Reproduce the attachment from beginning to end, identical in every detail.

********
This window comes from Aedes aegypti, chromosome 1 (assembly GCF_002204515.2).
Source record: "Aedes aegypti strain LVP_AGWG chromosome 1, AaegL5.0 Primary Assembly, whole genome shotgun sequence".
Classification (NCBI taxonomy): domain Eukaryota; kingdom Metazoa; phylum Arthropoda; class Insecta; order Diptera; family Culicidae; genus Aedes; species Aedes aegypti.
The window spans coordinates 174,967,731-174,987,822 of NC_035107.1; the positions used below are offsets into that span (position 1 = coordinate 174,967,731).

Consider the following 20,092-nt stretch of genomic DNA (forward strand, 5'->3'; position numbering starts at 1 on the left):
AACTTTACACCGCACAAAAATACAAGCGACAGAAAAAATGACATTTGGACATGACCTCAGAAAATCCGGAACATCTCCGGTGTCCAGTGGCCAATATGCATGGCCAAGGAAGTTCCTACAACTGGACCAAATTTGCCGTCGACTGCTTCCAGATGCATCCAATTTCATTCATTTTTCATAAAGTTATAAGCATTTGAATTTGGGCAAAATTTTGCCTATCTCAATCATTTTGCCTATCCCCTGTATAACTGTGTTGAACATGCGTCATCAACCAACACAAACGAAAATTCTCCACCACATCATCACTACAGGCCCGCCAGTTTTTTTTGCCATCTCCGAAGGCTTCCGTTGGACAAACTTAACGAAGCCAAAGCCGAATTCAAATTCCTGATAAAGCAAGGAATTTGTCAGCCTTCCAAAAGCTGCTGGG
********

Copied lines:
This window comes from Aedes aegypti, chromosome 1 (assembly GCF_002204515.2).
Source record: "Aedes aegypti strain LVP_AGWG chromosome 1, AaegL5.0 Primary Assembly, whole genome shotgun sequence".
Classification (NCBI taxonomy): domain Eukaryota; kingdom Metazoa; phylum Arthropoda; class Insecta; order Diptera; family Culicidae; genus Aedes; species Aedes aegypti.
The window spans coordinates 174,967,731-174,987,822 of NC_035107.1; the positions used below are offsets into that span (position 1 = coordinate 174,967,731).

Consider the following 20,092-nt stretch of genomic DNA (forward strand, 5'->3'; position numbering starts at 1 on the left):
AACTTTACACCGCACAAAAATACAAGCGACAGAAAAAATGACATTTGGACATGACCTCAGAAAATCCGGAACATCTCCGGTGTCCAGTGGCCAATATGCATGGCCAAGGAAGTTCCTACAACTGGACCAAATTTGCCGTCGACTGCTTCCAGATGCATCCAATTTCATTCATTTTTCATAAAGTTATAAGCATTTGAATTTGGGCAAAATTTTGCCTATCTCAATCATTTTGCCTATCCCCTGTATAACTGTGTTGAACATGCGTCATCAACCAACACAAACGAAAATTCTCCACCACATCATCACTACAGGCCCGCCAGTTTTTTTTGCCATCTCCGAAGGCTTCCGTTGGACAAACTTAACGAAGCCAAAGCCGAATTCAAATTCCTGATAAAGCAAGGAATTTGTCAGCCTTCCAAAAGCTGCTGGG